Meanwhile, Peter Andrey Smith, also writing in today’s New York Times, reported that, “Behind the immaculate gray walls of the Customs and Border Protection’s laboratory here [Savannah, Ga.] stands a cabinet containing three plastic vials filled with a sticky, yellowish substance. Honey, or so an importer has claimed.

“The lab’s task: Determine whether the samples are adulterated with sweeteners or syrups, and, if they really are mostly honey, figure out where it originated. If the honey comes from China, often the case, the entire shipment from which the samples came may be subject to additional taxes.”

The article explained that, “Americans consume an average of 1.4 pounds of honey a year, about three and a half six-ounce bottles. Some 70 percent of it is imported. In 2001, the Commerce Department enacted a stiff tariff on Chinese honey, nearly tripling the import duty, after American producers complained that Chinese competitors were dumping their products on the market.

Then, honey imports from other countries spiked, including from nations not known for large bee populations. According to the American Honey Producers Association, Malaysian beekeepers, for example, have the capacity to make about 45,000 pounds of honey annually, but the country has exported as much as 37 million pounds of honey to the United States in a year.

“As it turned out, Chinese honey was being shipped through ports such as Shanghai, or Busan, South Korea, and slapped with labels from other nations to skirt American duties. The practice is known as transshipment, or ‘honey laundering.’ Some of it was not even real honey, but a mix that included corn and rice sweeteners.”

(Note that additional information about “honey laundering” was included in yesterday’s FarmPolicy.com report).

In other developments, Donnelle Eller reported yesterday at The Des Moines Register Online that, “A ‘holistic’ conservation approach to curbing fertilizer runoff polluting Iowa and U.S. streams will work quicker than litigation, U.S. Agriculture Secretary Tom Vilsack told The Des Moines Register’s editorial board Monday.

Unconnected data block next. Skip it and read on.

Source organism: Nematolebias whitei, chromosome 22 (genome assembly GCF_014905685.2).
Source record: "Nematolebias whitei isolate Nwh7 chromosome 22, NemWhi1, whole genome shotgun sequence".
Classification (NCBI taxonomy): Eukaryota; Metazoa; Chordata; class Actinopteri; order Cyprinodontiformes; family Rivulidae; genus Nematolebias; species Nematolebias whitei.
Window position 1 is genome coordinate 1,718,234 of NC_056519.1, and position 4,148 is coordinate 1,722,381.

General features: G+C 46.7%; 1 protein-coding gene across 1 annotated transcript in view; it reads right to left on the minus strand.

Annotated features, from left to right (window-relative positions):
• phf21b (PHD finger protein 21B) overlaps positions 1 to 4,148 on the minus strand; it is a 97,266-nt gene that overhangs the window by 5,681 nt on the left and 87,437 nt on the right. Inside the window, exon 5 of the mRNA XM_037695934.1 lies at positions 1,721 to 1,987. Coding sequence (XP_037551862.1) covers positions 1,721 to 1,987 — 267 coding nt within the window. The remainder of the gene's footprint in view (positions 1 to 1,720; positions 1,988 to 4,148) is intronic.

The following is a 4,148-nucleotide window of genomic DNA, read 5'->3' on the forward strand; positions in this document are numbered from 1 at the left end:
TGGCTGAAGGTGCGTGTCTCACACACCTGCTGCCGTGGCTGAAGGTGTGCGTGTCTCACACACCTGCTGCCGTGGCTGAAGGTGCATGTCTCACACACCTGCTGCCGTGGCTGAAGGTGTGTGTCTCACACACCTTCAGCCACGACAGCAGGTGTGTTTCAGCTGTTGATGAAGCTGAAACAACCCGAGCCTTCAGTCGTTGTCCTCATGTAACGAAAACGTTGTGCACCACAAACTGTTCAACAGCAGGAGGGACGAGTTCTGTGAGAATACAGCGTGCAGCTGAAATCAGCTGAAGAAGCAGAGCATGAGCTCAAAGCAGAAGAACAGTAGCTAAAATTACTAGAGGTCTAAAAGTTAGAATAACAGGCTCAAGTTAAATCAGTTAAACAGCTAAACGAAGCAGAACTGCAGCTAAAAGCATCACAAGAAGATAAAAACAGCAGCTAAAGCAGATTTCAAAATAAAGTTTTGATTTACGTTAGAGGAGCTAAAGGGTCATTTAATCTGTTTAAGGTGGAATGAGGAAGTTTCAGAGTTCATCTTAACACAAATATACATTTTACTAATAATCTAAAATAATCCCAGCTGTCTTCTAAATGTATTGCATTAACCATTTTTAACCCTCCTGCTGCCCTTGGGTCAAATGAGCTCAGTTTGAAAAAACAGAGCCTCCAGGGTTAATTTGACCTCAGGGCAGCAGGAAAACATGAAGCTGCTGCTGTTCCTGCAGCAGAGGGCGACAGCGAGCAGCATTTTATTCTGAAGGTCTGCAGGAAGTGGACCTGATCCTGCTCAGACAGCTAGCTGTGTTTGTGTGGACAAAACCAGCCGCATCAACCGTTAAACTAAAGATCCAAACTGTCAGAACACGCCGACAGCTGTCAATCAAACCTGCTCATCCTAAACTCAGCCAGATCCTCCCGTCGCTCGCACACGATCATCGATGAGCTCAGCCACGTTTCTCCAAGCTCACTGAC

“Vilsack fielded questions about Des Moines Water Works’ decision this month to notify three rural counties that it plans to sue them. The utility charges that drainage districts in northwest Iowa are contributing to high levels of nitrates in Raccoon River, one of the metro area’s sources for drinking water.”

The Register article stated that, “Vilsack said a faster and better solution to reducing nutrient loss in U.S. waterways is a ‘holistic approach’ that he predicted will have ‘a profound impact’ on water quality, although he cautioned that it could take five to 10 years to see measurable improvements.

“Still, he said those efforts will move the issue farther than the ‘three, five, seven, nine, 10 years’ it will for Water Works’ lawsuit to be litigated.”

Ms. Eller pointed out that, “Vilsack said he sees Iowa farmers building conservation practices, with more than 20,000 farmers and landowners putting four million acres in federal conservation programs. Since 2009, he said, the agency has invested $1.7 billion in Iowa conservation.

“Vilsack said the federal agency is funding research that provides more insight ‘about the biology and biochemistry of nutrient application, runoff and water quality.’ It will help farmers and officials to ‘better measure what’s happening in the soil’ and craft better responses.